#WednesdayWalkabout Series: Digital Countries – Stories of Success
Co-authored with Dani Schrakamp
All aboard the digital express
Communities and countries of all sizes are in motion toward a digital future…and if not, they risk being left behind. This then begs the question, what does ‘digitize’ really mean? Certainly, there’s no instruction manual for the task. The roadmap features some identifiable landmarks—flagged by early pioneers—but there is still plenty of unchartered territory. In fact to navigate this rapidly changing landscape, we definitely have our work cut out for us, both in the developed and emerging parts of the world.
We frequently talk about all things becoming connected, but in reality, the majority of the global inhabitants are still faced with little to no Internet access, a disturbing fact when you consider the socio-economic benefits that technology affords. The digital divide is real. Despite the proliferation and rapid advancement of technology, many just are not receiving the benefits of the changes made in ICT.
However, an important tool in shedding light on the digital puzzle is the sharing of success stories and best practices. Sharing of experiences and expertise can open the discussion on how digital government can and should evolve. Using the power of the global community, the ever-increasing propagation of technology can begin to help digital countries develop faster and more efficiently through sharing and learning. And by bringing to light the stories of transformation, large and small, around the globe we hope to offer guidance and leadership to those embarked on the journey or planning a trip soon.
Where in the world is the digital citizen?
So how exactly do you separate fact from fiction and who is just presenting smoke and mirrors? Since the discussions concerning the digital shift began, there have been a number of myths and promises. With the growing numbers of examples to draw from, we are now in a much better position to assess the possible processes of digitization in a more realistic manner. And based on the experiences of the early-adopters, we can begin suggesting the steps that governments can take and/or avoid in planning their digital country strategy.
This week, our digital citizen is a jet setter. Think Carmen Sandiego circa 1990. First stop, the United Kingdom. The country is in its second phase of digitization planning, which includes efforts such as public sector development, accelerated cybersecurity innovation, and public-private initiatives like the British Innovation Gateway (BIG). Strategic investment to accelerate existing government goals for driving economic growth through high-tech innovation is helping the UK to becoming one of the top digitized countries in the world.
A quick trip over to the continent and our citizen is making the next stop in France. Drawing on a dynamic start-up culture, the reform-driven country plans to extract value from its efforts to enhance security, increase productivity, create jobs, and improve citizens’ lives through digitization. The Cisco Networking Academy program plans to open 1,500 additional academies and train upwards of 200,000 students in France, giving the French workforce the skills needed to accelerate the country’s digitization process. Not only is France expected to gain a GDP boost from 1-2 percent, this transformation will contribute to France’s overall global competitiveness by supporting job growth, education, cybersecurity, innovation and entrepreneurial initiatives.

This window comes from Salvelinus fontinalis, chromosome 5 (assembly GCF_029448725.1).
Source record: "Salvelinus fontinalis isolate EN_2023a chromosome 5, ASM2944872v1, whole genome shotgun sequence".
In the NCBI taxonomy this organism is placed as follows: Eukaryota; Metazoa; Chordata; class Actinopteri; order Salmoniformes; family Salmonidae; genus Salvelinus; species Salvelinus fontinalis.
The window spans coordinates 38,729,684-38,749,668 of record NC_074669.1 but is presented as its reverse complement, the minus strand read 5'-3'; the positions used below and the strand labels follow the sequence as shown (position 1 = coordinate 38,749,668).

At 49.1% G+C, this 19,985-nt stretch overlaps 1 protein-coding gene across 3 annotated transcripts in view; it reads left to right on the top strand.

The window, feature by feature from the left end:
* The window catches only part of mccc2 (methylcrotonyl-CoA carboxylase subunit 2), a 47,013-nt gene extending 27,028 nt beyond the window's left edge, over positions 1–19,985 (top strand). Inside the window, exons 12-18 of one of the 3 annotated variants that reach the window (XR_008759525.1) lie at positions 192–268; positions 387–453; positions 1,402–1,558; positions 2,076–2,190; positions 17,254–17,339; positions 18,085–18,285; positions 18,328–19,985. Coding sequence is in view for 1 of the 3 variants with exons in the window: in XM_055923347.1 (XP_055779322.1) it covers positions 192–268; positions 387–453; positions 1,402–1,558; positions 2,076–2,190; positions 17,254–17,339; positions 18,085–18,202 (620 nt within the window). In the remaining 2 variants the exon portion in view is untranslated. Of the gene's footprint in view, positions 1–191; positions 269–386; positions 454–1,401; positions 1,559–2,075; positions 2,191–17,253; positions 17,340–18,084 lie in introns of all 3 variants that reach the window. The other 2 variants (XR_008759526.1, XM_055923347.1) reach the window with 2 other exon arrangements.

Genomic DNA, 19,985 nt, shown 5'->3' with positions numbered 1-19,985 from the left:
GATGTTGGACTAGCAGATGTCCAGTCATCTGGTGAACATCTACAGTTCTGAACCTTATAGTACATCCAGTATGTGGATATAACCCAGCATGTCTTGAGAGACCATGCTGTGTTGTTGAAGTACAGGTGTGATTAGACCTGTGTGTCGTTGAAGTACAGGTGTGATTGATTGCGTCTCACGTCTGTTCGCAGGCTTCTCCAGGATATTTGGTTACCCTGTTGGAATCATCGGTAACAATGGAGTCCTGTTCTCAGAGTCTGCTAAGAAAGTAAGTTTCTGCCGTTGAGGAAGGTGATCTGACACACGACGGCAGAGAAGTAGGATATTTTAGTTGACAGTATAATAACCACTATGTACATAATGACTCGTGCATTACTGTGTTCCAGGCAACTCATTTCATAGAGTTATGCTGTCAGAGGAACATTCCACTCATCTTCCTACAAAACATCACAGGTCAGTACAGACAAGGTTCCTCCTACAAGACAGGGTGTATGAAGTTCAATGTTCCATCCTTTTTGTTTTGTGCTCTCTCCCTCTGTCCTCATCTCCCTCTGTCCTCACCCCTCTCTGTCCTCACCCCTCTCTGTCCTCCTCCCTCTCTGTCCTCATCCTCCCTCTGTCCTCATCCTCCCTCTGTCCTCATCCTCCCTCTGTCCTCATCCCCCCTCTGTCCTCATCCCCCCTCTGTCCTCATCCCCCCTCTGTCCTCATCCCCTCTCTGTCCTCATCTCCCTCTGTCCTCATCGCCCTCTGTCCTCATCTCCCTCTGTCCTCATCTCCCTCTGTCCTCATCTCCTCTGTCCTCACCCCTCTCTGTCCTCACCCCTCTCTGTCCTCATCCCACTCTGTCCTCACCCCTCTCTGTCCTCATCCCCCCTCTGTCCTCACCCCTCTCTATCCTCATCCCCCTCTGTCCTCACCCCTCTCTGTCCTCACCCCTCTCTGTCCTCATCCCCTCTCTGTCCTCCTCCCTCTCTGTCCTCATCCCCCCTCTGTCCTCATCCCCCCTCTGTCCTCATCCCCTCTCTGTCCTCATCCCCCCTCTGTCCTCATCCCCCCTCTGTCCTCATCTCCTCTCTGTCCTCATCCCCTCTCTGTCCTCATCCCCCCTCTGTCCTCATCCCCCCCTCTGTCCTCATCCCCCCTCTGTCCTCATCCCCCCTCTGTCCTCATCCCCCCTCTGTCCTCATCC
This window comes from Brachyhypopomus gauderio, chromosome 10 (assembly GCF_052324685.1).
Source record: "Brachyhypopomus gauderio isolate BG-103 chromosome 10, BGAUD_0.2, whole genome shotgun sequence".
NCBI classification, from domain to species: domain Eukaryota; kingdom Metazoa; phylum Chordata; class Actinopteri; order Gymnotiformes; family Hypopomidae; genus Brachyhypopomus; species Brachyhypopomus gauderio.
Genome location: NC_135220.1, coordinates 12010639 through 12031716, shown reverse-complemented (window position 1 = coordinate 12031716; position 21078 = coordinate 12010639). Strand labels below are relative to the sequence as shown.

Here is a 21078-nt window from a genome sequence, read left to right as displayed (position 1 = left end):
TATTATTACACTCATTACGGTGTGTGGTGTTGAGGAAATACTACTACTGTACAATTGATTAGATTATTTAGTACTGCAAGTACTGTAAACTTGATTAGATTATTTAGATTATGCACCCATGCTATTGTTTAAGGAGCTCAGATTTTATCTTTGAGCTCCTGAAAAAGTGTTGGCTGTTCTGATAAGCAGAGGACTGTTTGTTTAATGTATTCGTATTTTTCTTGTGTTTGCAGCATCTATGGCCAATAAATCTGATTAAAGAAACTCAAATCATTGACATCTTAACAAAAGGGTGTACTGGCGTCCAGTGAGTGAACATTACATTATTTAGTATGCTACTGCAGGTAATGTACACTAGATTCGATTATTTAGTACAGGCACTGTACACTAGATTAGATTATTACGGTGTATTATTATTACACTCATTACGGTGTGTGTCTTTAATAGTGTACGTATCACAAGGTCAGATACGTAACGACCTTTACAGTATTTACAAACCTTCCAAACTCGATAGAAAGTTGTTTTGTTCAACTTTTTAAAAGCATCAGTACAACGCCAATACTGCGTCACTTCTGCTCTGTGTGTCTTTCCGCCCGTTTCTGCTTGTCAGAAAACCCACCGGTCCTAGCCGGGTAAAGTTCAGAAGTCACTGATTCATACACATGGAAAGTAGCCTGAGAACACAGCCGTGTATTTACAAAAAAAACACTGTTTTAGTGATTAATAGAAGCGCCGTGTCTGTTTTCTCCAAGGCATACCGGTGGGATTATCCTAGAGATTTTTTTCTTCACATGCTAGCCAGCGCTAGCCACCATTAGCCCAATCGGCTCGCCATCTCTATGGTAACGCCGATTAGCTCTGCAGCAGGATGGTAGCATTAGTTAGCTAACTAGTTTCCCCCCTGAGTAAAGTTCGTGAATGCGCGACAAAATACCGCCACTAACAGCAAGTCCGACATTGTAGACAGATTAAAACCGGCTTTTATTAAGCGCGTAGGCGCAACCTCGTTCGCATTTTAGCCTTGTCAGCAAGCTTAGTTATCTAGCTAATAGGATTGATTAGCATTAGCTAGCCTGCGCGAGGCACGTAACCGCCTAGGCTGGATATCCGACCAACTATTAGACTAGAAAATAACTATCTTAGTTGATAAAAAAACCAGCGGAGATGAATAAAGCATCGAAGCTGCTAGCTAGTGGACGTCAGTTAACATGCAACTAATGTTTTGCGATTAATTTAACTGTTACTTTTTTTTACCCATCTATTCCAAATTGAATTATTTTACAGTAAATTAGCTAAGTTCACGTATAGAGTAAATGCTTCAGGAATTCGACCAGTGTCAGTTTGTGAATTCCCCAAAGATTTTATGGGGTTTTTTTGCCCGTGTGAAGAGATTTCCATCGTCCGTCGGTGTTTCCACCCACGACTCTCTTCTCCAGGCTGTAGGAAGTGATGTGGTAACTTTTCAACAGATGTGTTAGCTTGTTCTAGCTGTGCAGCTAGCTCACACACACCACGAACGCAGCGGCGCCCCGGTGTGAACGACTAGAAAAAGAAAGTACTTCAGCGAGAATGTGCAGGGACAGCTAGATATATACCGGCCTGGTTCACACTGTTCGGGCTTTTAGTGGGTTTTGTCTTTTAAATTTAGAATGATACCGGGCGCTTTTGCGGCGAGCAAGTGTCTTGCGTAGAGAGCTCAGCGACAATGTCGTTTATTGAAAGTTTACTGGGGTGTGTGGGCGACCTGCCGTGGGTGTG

We’re off again and on to India, where Smart City Bangalore is a prime example of a bottom-up digital country strategy, starting at the smart city level. Electronics City, in a newly developed area of Bangalore, is meant to be a model for smart cities, not just in India, but also around the world. Our citizen learns that for this, and for the 90+ other smart cities planned for India under the new government’s plan, its leaders are thinking about better ways to deliver citizen services and foster education initiatives to nurture the next-generation workforce. India is working toward a scalable blueprint on how to continue to be relevant in the rapidly evolving global environment.
And finally, we arrive in Singapore. While visiting, our citizen enjoys ubiquitous Internet connectivity—Singapore’s government has so far connected almost 99 percent of its residents to an ultra-high-speed network. Our citizen also can’t help but notice that Singapore is a bustling, world-class hub for modern business, enabled by the push for high technology adoption and by allowing innovation to flourish. In this year’s Global Information Technology Report, Singapore takes the top rank of the world’s most tech-savvy nations, recognizing the government’s successful promotion of innovative ICT and of providing online services to its citizens.
Well, we’re now approaching 2016, and while we might not have quite ended the traffic jam conundrum, the future of digital transformation in government is here and continues to build momentum. The answer is not a simple one, or a simple fix for technology alone. It is clear that digital transformation, at any level, will not happen overnight. However, it can be said that the future of digital success will rely on high collaboration and best practice sharing. Because amidst all the disruptive change that is due to come our way, governments must recognize they are not necessarily alone. Do’s and don’ts can and should be widely shared to point others on their digital journeys toward success.
Stay tuned for next Wednesday’s post to discover more information about cybersecurity and staying safe online in honor of #CyberAware month. And be sure to check back each week as we explore new themes, challenges and observations.
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